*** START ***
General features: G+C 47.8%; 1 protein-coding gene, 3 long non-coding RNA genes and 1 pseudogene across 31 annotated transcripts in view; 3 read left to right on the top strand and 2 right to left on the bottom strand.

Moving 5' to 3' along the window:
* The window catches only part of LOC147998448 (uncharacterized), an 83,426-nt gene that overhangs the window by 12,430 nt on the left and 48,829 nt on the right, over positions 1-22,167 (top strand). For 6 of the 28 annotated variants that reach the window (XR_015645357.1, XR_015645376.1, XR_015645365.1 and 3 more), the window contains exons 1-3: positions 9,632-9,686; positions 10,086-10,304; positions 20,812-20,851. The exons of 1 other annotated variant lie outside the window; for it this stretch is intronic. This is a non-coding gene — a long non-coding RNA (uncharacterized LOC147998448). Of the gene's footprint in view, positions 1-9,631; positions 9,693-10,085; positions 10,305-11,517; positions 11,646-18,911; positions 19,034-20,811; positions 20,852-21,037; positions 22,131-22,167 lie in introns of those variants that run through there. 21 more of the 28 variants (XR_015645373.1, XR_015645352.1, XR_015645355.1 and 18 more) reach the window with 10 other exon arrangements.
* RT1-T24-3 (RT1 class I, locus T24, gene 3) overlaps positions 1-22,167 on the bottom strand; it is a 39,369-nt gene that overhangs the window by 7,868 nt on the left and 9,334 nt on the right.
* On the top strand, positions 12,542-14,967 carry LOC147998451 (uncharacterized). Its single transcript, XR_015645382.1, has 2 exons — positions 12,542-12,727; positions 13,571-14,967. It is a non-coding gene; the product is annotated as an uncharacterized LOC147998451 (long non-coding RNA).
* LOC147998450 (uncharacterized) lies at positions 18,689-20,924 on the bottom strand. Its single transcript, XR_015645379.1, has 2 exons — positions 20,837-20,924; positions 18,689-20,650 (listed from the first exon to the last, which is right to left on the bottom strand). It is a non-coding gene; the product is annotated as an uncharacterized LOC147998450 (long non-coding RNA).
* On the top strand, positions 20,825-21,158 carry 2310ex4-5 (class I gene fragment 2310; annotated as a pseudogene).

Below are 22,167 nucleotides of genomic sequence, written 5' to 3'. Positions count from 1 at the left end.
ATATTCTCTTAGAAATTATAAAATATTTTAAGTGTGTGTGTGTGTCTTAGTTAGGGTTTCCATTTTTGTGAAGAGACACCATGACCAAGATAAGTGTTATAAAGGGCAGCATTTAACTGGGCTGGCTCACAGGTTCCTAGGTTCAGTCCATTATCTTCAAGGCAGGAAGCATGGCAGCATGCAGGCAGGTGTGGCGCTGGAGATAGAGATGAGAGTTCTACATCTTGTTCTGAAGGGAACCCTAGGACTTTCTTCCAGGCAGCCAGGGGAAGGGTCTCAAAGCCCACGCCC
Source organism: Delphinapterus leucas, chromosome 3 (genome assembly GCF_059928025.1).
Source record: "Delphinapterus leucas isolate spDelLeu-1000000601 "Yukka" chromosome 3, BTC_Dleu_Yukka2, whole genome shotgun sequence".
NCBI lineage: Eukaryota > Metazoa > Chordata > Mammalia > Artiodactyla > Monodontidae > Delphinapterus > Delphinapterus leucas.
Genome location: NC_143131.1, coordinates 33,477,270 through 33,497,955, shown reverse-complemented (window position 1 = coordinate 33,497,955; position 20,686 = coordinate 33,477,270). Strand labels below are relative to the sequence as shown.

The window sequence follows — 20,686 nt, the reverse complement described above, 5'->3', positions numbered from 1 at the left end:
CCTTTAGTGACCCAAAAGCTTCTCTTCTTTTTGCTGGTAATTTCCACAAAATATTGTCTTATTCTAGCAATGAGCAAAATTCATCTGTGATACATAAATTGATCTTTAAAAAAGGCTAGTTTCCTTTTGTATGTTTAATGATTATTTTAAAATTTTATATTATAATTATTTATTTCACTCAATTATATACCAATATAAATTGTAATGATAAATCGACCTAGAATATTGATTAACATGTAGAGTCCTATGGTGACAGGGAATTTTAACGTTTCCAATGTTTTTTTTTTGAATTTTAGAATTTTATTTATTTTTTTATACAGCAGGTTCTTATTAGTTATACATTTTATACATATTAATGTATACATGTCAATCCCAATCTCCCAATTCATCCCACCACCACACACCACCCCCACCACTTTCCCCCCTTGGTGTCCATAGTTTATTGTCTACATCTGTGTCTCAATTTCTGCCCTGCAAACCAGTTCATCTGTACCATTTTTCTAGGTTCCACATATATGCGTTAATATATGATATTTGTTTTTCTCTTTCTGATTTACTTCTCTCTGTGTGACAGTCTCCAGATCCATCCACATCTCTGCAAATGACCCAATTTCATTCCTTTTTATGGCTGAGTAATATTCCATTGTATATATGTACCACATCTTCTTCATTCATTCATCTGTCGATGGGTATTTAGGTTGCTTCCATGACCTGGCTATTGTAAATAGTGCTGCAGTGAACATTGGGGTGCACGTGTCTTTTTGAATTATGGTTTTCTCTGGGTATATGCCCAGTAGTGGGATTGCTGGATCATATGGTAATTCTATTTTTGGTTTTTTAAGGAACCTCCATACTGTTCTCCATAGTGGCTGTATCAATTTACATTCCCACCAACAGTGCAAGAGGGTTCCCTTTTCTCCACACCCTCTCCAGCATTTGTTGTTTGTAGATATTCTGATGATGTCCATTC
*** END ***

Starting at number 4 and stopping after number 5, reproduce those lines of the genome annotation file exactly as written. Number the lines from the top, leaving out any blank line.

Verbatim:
* RT1-T24-3 (RT1 class I, locus T24, gene 3) overlaps positions 1-22,167 on the bottom strand; it is a 39,369-nt gene that overhangs the window by 7,868 nt on the left and 9,334 nt on the right.
* On the top strand, positions 12,542-14,967 carry LOC147998451 (uncharacterized). Its single transcript, XR_015645382.1, has 2 exons — positions 12,542-12,727; positions 13,571-14,967. It is a non-coding gene; the product is annotated as an uncharacterized LOC147998451 (long non-coding RNA).